Harden v. Johnson & Johnson et al

Filing 13

MEMORANDUM OPINION. Signed by Judge Richard G. Andrews on 3/14/2018. (nms)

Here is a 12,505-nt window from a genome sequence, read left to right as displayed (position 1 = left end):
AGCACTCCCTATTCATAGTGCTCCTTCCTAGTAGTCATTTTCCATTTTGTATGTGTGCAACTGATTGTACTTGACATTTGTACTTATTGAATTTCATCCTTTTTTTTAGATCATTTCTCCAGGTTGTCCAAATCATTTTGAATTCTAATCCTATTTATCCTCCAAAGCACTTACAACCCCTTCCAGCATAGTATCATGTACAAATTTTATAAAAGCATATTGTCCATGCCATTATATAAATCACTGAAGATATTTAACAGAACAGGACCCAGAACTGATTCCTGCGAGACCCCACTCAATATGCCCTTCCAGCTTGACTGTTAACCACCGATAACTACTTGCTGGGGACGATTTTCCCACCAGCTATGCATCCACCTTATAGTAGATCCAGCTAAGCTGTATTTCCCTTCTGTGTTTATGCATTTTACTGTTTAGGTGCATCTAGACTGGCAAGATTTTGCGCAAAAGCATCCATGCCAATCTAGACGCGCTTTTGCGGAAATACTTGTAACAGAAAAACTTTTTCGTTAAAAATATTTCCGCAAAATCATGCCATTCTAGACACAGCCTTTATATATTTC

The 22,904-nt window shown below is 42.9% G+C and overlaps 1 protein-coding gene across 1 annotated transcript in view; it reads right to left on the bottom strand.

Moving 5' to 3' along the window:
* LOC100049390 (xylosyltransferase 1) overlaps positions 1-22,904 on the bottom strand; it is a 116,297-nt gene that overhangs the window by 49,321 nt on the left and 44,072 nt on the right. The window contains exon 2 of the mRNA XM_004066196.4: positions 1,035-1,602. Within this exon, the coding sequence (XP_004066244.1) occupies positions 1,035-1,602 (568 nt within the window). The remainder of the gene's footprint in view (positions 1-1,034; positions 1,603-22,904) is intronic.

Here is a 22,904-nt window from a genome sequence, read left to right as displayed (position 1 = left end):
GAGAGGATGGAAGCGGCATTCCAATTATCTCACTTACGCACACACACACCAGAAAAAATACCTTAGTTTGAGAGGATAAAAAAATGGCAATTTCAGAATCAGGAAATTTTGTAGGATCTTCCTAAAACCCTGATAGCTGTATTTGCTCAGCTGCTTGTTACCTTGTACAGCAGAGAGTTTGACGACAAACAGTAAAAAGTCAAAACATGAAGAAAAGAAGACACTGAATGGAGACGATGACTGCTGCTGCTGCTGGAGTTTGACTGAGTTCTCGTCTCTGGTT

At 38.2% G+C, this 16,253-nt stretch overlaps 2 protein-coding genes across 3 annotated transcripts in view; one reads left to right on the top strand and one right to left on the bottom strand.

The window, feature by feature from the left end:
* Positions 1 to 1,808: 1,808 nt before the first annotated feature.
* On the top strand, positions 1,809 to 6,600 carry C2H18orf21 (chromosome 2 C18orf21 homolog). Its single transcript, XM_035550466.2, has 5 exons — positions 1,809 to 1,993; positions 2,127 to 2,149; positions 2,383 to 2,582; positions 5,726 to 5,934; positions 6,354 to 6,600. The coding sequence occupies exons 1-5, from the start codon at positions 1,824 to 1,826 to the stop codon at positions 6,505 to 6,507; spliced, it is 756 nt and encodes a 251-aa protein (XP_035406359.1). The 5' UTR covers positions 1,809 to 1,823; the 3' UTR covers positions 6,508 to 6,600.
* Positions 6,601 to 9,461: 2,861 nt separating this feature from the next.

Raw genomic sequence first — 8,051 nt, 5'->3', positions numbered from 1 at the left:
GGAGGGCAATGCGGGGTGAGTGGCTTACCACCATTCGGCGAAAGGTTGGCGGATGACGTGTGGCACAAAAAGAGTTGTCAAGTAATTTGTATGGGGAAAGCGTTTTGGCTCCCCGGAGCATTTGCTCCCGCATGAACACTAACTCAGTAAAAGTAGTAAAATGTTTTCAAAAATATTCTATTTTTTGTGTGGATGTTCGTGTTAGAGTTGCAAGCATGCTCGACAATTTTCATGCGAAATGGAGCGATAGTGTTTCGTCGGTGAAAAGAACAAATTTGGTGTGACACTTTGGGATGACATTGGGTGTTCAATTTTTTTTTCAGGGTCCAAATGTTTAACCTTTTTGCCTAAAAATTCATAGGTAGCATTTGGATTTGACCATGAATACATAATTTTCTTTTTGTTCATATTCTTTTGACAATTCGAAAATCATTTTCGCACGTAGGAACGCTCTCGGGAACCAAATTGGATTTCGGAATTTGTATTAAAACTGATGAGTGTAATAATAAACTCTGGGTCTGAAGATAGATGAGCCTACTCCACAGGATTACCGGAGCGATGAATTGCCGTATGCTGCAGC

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IN THE UNITED STATES DISTRICT COURT FOR THE DISTRICT OF DELAWARE DA'RIUS OLIVER HARDEN, Plaintiff, v. : Civil Action No. 17-982-RGA JOHNSON & JOHNSON, et al., Defendants. Da'Rius Oliver Harden, James T. Vaughn Correctional Center, Smyrna, Delaware. Pro Se Plaintiff. MEMORANDUM OPINION March f/h, 2018 Wilminb~n, Delaware Plaintiff D 'Rius Oliver Harden, an inmate at the James T. Vaughn Correctional Center in Smyrna, Delaware, filed this action pursuant to 42 U.S.C. § 1983. 1 (D.I. 3). Plaintiff appears prose and has been granted leave to proceed in forma pauperis. (D.I. 6). Upon screening, the Court dismissed the original complaint and gave Plaintiff leave to file an amended complaint. (D.I. 9). The amended complaint was filed on December 4, 2017. (D.I. 12). The Court proceeds to review and screen the amended complaint pursuant to 28 U.S.C. § 1915(e)(2). BACKGROUND In 1997, when Plaintiff was 10 years, he was diagnosed with ADD (attentiondeficit disorder) and prescribed Risperdal by Defendant Dr. Khan. Plaintiff took the medication from 1997 to 2004, at his home, schools, Delaware Guidance, the Terry Center, the Rockford Center, and at the New Castle County Detention Center. Plaintiff alleges that Risperdal caused him to develop gynecomastia. He alleges that he has been living with the condition since 1997. (D.I. 12 at 1). Plaintiff alleges that Dr. Khan prescribed him medication that was not tested or approved by the FDA to treat ADD. Plaintiff alleges that Defendants Johnson & Johnson and Janssen Pharmaceutical manufacture Risperdal and hid the side effects of Risperdal from the public. He seeks compensatory damages for pain and suffering and future corrective surgery for gynecomastia. 1 When bringing a § 1983 claim, a plaintiff must allege that some person has deprived him of a federal right, and the person who caused the deprivation acted under color of state law. West v. Atkins, 487 U.S. 42, 48 (1988). 1 SCREENING OF COMPLAINT A federal court may properly dismiss an action sua sponte under the screening provisions of 28 U.S.C. § 1915(e)(2)(8) if "the action is frivolous or malicious, fails to state a claim upon which relief may be granted, or seeks monetary relief from a defendant who is immune from such relief." Ball v. Famiglio, 726 F.3d 448, 452 (3d Cir. 2013). See a/so 28 U.S.C. § 1915(e)(2) (in forma pauperis actions). The Court must accept all factual allegations in a complaint as true and take them in the light most favorable to a prose plaintiff. Phillips v. County of Allegheny, 515 F.3d 224, 229 (3d Cir. 2008); Erickson v. Pardus, 551 U.S. 89, 93 (2007). Because Plaintiff proceeds pro se, his pleading is liberally construed and his amended complaint, "however inartfully pleaded, must be held to less stringent standards than formal pleadings drafted by lawyers." Erickson v. Pardus, 551 U.S. at 94 (citations omitted). An action is frivolous if it "lacks an arguable basis either in law or in fact." Neitzke v. Williams, 490 U.S. 319, 325 (1989). Under 28 U.S.C. § 1915(e)(2)(B)(i), a court may dismiss a complaint as frivolous if it is "based on an indisputably meritless legal theory" or a "clearly baseless" or "fantastic or delusional" factual scenario. Neitzke, 490 U.S. at 327-28; Wilson v. Rackmil/, 878 F.2d 772, 774 (3d Cir. 1989). The legal standard for dismissing a complaint for failure to state a claim pursuant to § 1915(e )(2)(B)(ii) is identical to the legal standard used when ruling on Rule 12(b)(6) motions. Tourscher v. McCullough, 184 F.3d 236, 240 (3d Cir. 1999). However, before dismissing a complaint or claims for failure to state a claim upon which relief may be granted pursuant to the screening provisions of 28 U.S.C. §1915, the Court must grant 2 Plaintiff leave to amend his complaint unless amendment would be inequitable or futile. See Grayson v. Mayview State Hosp., 293 F.3d 103, 114 (3d Cir. 2002). A well-pleaded complaint must contain more than mere labels and conclusions. See Ashcroft v. Iqbal, 556 U.S. 662 (2009); Bell At/. Corp. v. Twombly, 550 U.S. 544 (2007). A plaintiff must plead facts sufficient to show that a claim has substantive plausibility. See Johnson v. City of Shelby, _U.S._, 135 S.Ct. 346, 347 (2014). A complaint may not dismissed, however, for imperfect statements of the legal theory supporting the claim asserted. See id. at 346. A court reviewing the sufficiency of a complaint must take three steps: (1) take note of the elements the plaintiff must plead to state a claim; (2) identify allegations that, because they are no more than conclusions, are not entitled to the assumption of truth; and (3) when there are well-pleaded factual allegations, assume their veracity and then determine whether they plausibly give rise to an entitlement to relief. Connelly v. Lane Const. Corp., 809 F.3d 780,787 (3d Cir. 2016). Elements are sufficiently alleged when the facts in the complaint "show'' that the plaintiff is entitled to relief. Iqbal, 556 U.S. at 679 (quoting Fed. R. Civ. P. 8(a)(2)). Deciding whether a claim is plausible will be a "context-specific task that requires the reviewing court to draw on its judicial experience and common sense." Id. DISCUSSION The amended complaint alleges that Plaintiff took Risperdal from 1997 until 2004. It alleges a side effect of Risperdal is gynecomastia, that Plaintiff developed the condition, and he has been living with the condition since 1997. Plaintiff alleges that Dr. 3 Khan prescribed the drug to him and Johnson & Johnson and Janssen manufactured and hid the drug's side effects from the public. Federal courts have an independent obligation to address issues of subject matter jurisdiction sua sponte and may do so at any stage of the litigation. See, e.g., U.S. Express Lines Ltd. v. Higgins, 281 F.3d 383, 388-89 (3d Cir. 2002). Plaintiff filed this matter using a civil rights complaint form pursuant to 42 U.S.C. § 1983. Liberally construing the amended complaint as the Court must, it alleges negligence, breach of warranty, breach of express warranty, and fraud by concealment. As presented, the amended complaint reveals no basis for federal question jurisdiction. See 28 U.S.C. § 1331. While the amended complaint invokes 42 U.S.C. § 1983, the allegations do not speak to constitutional violations. Rather, they speak to state tort claims and suggest Plaintiff may have claims under state law. Nor does jurisdiction exist by reason of diversity of citizenship. Under§ 1332, district courts have original jurisdiction of all civil actions where the matter in controversy exceeds the sum or value of $75,000, exclusive of interest and costs, and is between citizens of different States. 28 U.S.C. § 1332(a). To the extent Plaintiff attempts to raise state law claims, the Court lacks jurisdiction given that complete diversity is not apparent from the pleadings. See Mierzwa v. Safe & Secure Self Storage, LLC, 493 F. App'x. 273, 276 (3d Cir. 2012). As alleged, there is no diversity of citizenship because Plaintiff has named as a defendant Dr. Khan of Delaware Guidance, located in Delaware and the same state where Plaintiff currently resides. The Court is mindful that Plaintiff appears prose and, therefore, his Complaint is held to less stringent standards than formal pleadings drafted by lawyers. Haines v. 4 Kerner, 404 U.S. 519 (1972). Regardless, the Court discerns no basis for asserting jurisdiction over this action. The Complaint contains no federal question and there are no allegations of diversity of citizenship. See 28 U.S.C. §§ 1331, 1332. Thus, the Court has no jurisdiction over the matter. In the alternative, dismissal is appropriate because the claims are time-barred. The statute of limitations is an affirmative defense that generally must be raised by the defendant, and it is waived if not properly raised. See Benak ex rel. Alliance Premier Growth Fund v. Alliance Capital Mgmt. L.P., 435 F.3d 396, 400 n.14 (3d Cir. 2006); Fassett v. Delta Kappa Epsilon, 807 F.2d 1150, 1167 (3d Cir. 1986). "[W]here the statute of limitations defense is obvious from the face of the complaint and no development of the factual record is required to determine whether dismissal is appropriate, sua sponte dismissal under 28 U.S.C. §1915 is permissible." Davis v. Gauby, 408 F. App'x 524, 526 (3d Cir. 2010) (quoting Fogle v. Pierson, 435 F.3d 1252, 1258 (10th Cir. 2006)). Here, Plaintiff alleges he took Risperdal from 1997 until 2004 and developed gynecomastia in 1997. Plaintiff filed this lawsuit in 2017. Based upon the allegations on the face of the Complaint, the: (1) negligence claims are barred by the two-year statute of limitations, 10 Del. C. § 8110; (2) breach of warranty claims are barred by the fouryear statute of limitations, 6 Del. C. § 2-275; and (3) the breach of express warranty and fraud claims are barred by the three-year statute of limitations, 10 Del. C. § 8106. Because Plaintiff's allegations are time-barred by more than fifteen years, the Court will dismiss the claims as legally as frivolous pursuant to 28 U.S.C. § 1915(e)(2)(B)(i). 5 CONCLUSION For the above reasons, the Court will dismiss the Complaint for want of jurisdiction and, in the alternative, as legally frivolous pursuant to U.S.C. § 1915(e)(2)(B)(i). Amendment is futile. An appropriate order will be entered. 6